Asia

S Korea website 'hacked' over Chou Tzuyu Taiwan flag row

  • 19 January 2016
  • From the section Asia
Chou Tzuyu apology on Youtube Image copyright Youtube - JYP Entertainment
Image caption JYP has been accused of coercing the teenager into issuing an apology

A South Korean company at the centre of a row about a flag waving pop star says its website has been hacked.

JYP Entertainment represents 16-year-old Taiwanese pop star Chou Tzuyu, who recently made a video apologising for waving a Taiwanese flag on S Korean TV.

The company denied coercing her into saying sorry to appease angered Chinese audiences, a key market for JYP.

The row erupted on the eve of Taiwan's election, which was won by pro-independence Tsai Ing-wen.

Taiwan has been ruled separately since the end of the Chinese civil war in 1949, but it is seen by China, as a breakaway province which it has threatened to take back by force if necessary.

JYP told South Korea's Yonhap news agency that its website had been inaccessible since Saturday, the day after Chou's apology was put online.

It said it suspected a DDoS (distributed denial of service) attack, where multiple users visit a website repeatedly to overwhelm its servers, but that it did not know where it was coming from.

It said getting the site back on line "may take a while".

'Humiliating for Taiwan'

Chou, a member of the Kpop group Twice, carried the flag of the Republic of China - Taiwan's official name - in a section on a South Korean TV show in November introducing the band members.

The scene didn't appear on air but was widely shared online in China, and brought up in Taiwan during the election campaign by a noted anti-independence celebrity.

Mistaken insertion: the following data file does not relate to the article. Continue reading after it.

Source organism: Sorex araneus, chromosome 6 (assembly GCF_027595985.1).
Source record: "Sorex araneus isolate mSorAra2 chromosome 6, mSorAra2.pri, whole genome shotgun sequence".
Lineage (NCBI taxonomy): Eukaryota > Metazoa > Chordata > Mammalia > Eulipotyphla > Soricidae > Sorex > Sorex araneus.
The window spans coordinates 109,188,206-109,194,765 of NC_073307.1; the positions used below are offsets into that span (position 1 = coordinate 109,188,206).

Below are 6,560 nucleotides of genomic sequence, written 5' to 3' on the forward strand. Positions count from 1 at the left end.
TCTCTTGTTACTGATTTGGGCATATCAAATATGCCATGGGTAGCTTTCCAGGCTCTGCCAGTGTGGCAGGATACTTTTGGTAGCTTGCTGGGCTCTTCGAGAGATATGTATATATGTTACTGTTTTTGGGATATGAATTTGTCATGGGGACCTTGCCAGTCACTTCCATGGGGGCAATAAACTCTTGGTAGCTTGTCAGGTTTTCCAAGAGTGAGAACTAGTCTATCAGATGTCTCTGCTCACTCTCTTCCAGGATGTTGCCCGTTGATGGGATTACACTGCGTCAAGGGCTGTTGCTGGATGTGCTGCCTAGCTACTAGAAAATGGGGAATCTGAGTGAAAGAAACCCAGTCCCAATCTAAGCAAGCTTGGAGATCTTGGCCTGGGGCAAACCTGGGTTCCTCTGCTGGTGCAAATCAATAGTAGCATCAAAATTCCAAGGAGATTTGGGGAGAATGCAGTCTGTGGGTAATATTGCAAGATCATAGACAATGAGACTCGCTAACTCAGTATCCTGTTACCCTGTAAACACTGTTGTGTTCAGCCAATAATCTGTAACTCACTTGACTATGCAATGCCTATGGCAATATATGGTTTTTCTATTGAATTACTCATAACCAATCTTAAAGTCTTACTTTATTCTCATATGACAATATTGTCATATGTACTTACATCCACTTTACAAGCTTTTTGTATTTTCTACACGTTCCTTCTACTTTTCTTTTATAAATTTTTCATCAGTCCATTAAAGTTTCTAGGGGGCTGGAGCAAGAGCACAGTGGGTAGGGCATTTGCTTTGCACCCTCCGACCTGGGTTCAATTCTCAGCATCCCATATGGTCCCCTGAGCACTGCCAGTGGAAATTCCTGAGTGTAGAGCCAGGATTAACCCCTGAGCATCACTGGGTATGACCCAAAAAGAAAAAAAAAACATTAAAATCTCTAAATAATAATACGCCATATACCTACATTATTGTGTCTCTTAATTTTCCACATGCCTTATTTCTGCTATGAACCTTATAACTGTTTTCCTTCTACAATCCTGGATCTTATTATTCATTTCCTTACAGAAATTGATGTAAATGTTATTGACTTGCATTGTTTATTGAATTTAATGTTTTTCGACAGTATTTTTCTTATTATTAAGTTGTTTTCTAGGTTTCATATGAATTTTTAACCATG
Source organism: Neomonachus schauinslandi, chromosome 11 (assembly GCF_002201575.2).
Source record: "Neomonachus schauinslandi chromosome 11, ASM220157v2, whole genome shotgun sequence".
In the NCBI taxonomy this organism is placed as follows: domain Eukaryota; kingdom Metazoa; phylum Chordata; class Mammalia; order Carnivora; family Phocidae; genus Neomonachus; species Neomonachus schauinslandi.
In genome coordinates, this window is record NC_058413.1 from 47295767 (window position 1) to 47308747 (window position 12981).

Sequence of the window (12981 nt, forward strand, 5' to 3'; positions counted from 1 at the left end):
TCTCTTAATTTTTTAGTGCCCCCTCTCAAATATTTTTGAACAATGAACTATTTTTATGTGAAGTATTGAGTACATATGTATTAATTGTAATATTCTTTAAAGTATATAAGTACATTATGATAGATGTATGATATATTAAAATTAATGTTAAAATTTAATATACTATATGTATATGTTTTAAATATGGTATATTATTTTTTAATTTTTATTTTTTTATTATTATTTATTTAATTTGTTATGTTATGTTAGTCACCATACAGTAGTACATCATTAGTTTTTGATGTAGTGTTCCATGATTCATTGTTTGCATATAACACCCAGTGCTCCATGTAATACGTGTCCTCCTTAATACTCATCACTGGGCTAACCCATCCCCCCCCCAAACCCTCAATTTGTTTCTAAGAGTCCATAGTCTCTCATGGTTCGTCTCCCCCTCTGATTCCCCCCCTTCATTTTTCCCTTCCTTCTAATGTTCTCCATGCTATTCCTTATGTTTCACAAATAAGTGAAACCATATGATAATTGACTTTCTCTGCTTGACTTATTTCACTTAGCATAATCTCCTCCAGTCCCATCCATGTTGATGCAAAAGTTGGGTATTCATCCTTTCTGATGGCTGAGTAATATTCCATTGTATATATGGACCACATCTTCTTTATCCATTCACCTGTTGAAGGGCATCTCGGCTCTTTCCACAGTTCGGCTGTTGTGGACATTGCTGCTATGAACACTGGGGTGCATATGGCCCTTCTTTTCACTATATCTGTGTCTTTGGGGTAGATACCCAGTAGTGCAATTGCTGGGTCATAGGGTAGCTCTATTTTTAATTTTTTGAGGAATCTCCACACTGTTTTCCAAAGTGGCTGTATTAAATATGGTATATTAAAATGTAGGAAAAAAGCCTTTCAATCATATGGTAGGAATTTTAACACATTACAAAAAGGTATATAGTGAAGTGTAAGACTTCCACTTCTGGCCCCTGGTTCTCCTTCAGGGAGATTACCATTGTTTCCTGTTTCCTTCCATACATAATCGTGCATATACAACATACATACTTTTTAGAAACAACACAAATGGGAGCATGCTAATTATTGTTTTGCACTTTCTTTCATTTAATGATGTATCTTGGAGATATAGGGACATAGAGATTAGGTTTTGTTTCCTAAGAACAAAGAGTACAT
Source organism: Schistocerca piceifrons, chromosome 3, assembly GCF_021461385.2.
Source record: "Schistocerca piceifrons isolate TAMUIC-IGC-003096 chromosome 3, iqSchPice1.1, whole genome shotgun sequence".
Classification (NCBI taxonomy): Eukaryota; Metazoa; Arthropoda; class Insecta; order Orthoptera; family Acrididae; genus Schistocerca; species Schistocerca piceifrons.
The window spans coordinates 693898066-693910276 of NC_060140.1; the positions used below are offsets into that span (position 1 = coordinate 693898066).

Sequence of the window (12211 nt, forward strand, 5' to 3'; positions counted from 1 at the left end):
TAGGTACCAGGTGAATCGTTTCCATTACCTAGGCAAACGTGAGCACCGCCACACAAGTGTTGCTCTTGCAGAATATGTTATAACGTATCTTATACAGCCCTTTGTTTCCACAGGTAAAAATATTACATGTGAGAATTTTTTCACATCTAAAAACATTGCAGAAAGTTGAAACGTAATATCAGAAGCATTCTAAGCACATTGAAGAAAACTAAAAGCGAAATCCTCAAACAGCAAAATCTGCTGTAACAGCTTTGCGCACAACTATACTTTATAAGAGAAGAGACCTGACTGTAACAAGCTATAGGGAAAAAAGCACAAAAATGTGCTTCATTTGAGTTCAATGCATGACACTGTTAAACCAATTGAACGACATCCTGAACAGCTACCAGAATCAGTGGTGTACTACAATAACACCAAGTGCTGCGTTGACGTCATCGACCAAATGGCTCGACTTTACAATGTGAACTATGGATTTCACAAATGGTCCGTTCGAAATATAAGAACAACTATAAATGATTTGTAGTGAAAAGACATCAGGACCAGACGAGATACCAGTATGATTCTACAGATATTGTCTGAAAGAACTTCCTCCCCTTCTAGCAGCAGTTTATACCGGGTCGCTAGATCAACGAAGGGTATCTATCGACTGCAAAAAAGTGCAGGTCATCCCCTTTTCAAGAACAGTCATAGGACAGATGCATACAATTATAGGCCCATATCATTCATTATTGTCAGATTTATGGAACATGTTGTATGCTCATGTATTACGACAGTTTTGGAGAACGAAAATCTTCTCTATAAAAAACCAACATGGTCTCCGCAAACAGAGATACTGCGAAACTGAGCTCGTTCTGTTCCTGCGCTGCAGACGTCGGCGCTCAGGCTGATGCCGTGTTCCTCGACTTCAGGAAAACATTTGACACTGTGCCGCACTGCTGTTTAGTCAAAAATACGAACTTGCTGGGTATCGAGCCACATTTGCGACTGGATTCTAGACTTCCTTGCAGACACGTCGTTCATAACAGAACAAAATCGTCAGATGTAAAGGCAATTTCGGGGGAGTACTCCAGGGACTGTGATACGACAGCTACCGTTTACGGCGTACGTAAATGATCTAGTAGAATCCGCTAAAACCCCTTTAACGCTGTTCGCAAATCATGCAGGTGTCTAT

Chou was widely criticised and the band had an New Year's Eve appearance on Chinese TV cancelled.

Media captionRupert Wingfield-Hayes reports: "Tsai Ing-wen has been swept to power here on a wave of young voters... and they do not see this island as being part of China"

Last week, JYP published a video online of Chou meekly apologising for having appeared to back Taiwanese independence.

"There's only one China. The two sides of the Taiwan Strait are one. I will always consider myself as a Chinese person and feel proud of this.

The BBC's Cindy Sui in Taipei say that many people in Taiwan saw Chou's apology as humiliating for her and Taiwan.

To many, she says, it was a reminder of their biggest peeve - that Taiwan, which they consider a sovereign country, is not recognised as one officially and is denied membership in the United Nations as well as in many international groups.

Meanwhile, a South Korean multicultural group has said it is lodging a formal complaint with the national rights watchdog about Chou's treatment.

The Center for Multicultural Korea (CMCK) said it would ask the commission to "investigate whether the apology was forced or not".

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